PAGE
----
A New Approach for Fast Metabolic Diagnostics in CMAMMA
Background: The presence of increased urinary concentrations of both methylmalonic acid (MMA) and malonic acid (MA) is assumed to differentiate combined malonic and methylmalonic aciduria (CMAMMA), due to mutations in the ACSF3 gene, from other causes of methylmalonic aciduria (classic MMAemia). Detection of MA in urine, however, is challenging since excretion of MA can be easily missed. The objective of the study was to develop a method for quantification of MA in plasma to allow differentiation between CMAMMA and classic MMAemia.
Methods: Compound heterozygosity for mutations in the ACSF3 gene was detected in two female siblings using diagnostic exome sequencing. Urine (MMA and MA) was analyzed with GC/MS, while plasma was analyzed with UPLC-MS/MS. MA/MMA ratios were calculated.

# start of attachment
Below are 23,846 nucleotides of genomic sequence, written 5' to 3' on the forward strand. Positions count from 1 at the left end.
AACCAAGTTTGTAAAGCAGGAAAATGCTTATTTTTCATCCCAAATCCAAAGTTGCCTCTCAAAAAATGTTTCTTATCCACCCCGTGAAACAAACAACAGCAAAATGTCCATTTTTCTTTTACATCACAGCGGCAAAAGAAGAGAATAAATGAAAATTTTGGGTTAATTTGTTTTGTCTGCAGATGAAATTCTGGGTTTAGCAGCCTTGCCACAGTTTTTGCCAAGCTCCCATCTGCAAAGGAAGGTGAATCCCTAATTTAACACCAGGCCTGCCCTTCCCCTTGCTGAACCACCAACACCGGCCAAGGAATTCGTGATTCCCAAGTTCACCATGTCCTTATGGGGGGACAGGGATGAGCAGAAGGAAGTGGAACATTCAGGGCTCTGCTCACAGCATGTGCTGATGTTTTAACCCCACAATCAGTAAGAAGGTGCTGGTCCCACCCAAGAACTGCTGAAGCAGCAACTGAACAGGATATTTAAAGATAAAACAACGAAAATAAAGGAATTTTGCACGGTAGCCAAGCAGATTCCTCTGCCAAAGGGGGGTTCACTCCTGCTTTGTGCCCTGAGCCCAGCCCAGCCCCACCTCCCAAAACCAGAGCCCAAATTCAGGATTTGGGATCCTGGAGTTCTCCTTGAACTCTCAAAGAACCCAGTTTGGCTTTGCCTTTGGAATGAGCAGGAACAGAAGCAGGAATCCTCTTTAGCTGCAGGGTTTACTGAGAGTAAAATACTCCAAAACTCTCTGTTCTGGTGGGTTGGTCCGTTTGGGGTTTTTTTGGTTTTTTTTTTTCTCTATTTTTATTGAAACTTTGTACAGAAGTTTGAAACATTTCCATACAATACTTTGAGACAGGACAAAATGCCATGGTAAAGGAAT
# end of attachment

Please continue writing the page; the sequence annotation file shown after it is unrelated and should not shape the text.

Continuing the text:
Results: Both patients had a severe psychiatric presentation (at the age of 6 years and 5.5 years, respectively) after a viral infection. MA excretion in the patients was only just above the highest control value in several samples. MA concentrations in plasma from the two patients were clearly above the highest value observed in control subjects. However, MA concentrations in plasma from patients with classic MMAemia were also elevated. Additional, calculation of MA/MMA ratio in plasma allowed to fully differentiate between CMAMMA and classic MMAemia.
Conclusions: Calculating the MA/MMA ratio in plasma allows differentiation between CMAMMA and classic MMAemia. The full clinical spectrum of CMAMMA remains to be delineated.
KeywordsMalonic Acid Methylmalonic Acid Organic Acid Analysis Methylmalonic Aciduria 3MCC Deficiency
We like to thank Martina de Barse and Karen van Baal.
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